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Senator sponsors motorcycle helmet bill
Dec 14, 2012 | 2063 views | 0 0 comments | 8 8 recommendations | email to a friend | print
Motorcyclists from ABATE of Utah support charity with a teddy bear event.
Motorcyclists from ABATE of Utah support charity with a teddy bear event.

WOODS CROSS — Obamacare will go into effect and with it, requirements that Utah taxpayers help fund Medicare and help shoulder the cost of insuring people with pre-existing health conditions, Woods Cross Republican Sen. Todd Weiler says.

Because of that, all motorcycle riders in Utah should be required to wear helmets, not just riders younger than 18, he said.

Weiler, still in his rookie year after replacing Sen. Dan Liljenquist, has sponsored a bill for the 2013 legislative session to that effect.

Not requiring helmets would be a de facto expansion of Medicaid, Weiler believes. If a person dies or receives traumatic brain injury while riding a motorcycle, taxpayers could end up paying for it even if that person started out with private insurance, he said.

If that person is a breadwinner, taxpayers could end up supporting the fallen rider’s dependents as well.

“Libertarians would say, ‘Live free and die but it’s none of your business,’” Weiler said. “I wish that we lived in that country, but we don’t.”

ABATE of Utah (American Bikers Aiming Towards Education) CEO Steve Thompson said Weiler is running an anti-civil liberties bill and not being honest, because more traumatic head injuries happen in cars than on motorcycles.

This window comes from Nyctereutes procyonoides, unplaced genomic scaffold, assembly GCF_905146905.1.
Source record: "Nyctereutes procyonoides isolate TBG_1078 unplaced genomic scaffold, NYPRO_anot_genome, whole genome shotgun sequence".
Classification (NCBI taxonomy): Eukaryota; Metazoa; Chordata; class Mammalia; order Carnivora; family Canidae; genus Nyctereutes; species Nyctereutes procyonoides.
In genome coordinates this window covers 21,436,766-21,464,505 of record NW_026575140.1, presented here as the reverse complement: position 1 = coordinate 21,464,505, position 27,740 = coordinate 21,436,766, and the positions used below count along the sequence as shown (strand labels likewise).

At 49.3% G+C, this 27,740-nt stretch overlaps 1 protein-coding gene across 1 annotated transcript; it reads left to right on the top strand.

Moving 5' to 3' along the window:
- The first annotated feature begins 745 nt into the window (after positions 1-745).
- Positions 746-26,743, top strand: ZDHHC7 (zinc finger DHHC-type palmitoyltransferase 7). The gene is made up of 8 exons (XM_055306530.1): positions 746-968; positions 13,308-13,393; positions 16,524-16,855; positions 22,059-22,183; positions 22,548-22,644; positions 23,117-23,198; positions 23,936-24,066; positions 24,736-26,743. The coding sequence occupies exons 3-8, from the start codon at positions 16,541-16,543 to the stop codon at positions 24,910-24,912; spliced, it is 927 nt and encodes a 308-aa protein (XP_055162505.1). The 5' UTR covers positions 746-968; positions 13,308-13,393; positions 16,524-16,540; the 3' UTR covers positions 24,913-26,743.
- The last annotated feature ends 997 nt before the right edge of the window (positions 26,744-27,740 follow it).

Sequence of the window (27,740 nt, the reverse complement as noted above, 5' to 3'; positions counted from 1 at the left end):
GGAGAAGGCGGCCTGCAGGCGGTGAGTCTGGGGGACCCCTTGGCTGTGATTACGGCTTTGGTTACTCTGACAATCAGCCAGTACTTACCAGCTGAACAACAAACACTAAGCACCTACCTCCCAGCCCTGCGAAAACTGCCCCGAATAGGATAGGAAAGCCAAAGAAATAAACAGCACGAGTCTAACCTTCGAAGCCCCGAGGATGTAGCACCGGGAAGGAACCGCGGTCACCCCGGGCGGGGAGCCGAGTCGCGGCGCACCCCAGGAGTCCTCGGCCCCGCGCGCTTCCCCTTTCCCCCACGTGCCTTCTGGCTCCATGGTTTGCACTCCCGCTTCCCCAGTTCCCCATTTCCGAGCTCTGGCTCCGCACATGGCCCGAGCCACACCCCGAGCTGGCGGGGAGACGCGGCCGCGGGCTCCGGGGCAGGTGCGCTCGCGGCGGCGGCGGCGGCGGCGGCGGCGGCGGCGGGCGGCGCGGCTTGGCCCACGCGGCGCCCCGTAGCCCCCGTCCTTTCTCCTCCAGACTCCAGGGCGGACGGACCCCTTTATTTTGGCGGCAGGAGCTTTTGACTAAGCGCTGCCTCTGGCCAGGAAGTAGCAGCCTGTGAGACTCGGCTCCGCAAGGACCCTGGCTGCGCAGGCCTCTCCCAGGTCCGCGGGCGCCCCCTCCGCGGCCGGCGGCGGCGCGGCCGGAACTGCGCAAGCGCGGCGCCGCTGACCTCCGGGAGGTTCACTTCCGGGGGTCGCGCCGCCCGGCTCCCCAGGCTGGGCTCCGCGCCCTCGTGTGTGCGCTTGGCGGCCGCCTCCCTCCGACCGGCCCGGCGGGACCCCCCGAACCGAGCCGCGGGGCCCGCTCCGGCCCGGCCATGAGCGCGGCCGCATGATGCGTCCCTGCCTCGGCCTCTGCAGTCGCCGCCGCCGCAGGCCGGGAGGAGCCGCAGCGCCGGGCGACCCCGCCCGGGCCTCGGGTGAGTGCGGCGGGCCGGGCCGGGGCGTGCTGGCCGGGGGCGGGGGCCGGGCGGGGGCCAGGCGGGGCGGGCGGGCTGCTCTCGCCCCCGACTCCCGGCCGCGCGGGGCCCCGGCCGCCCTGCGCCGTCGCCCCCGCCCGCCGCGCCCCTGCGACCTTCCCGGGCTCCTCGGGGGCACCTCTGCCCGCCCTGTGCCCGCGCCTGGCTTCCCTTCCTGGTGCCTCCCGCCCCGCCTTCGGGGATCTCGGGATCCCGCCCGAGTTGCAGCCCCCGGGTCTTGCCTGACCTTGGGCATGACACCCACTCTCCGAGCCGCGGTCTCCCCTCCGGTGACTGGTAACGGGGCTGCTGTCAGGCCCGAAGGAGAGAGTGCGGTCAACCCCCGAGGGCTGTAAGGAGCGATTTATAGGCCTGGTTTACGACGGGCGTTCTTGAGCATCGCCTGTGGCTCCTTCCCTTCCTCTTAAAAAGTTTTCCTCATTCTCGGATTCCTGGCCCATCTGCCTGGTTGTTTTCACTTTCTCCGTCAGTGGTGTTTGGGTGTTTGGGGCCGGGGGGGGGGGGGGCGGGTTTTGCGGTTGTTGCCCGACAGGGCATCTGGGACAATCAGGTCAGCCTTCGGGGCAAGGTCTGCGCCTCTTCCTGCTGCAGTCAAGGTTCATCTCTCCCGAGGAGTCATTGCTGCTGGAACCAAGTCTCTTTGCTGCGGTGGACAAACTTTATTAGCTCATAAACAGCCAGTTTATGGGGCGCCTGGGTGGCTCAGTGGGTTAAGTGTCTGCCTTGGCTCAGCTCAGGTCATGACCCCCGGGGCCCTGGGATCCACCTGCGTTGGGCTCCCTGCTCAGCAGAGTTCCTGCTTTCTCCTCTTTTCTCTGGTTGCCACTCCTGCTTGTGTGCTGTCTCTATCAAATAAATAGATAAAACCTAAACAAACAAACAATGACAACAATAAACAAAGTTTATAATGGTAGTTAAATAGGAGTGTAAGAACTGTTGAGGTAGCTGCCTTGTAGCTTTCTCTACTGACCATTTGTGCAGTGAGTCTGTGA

“He’s being very deceptive that he wants to save money and we want to get into his pocket,” Thompson said.

ABATE has taken the position that education is a better way to protect riders than legislation. Mandating helmets could also make a big dent in tourism revenues, because motorcycle riders would simply ride around Utah rather than go through it and risk being caught, Thompson said.

“We’re saying that we don’t want to make crashes safer, we want to reduce crashes,” Thompson said. “We are not anti-helmet, we are pro-freedom of choice. The vast majority of Utah riders wear helmets.”

In 2009, a House Democrat proposed a similar bill, but it never got out of committee. 

Being a Republican and facing the new federal mandates, Weiler thinks his chances of success are better, but he has doubts.

“The odds are probably stacked against me because of the libertarian live-free-or die mentality,” he said,  “but it’s a discussion we need to be having at this time.”

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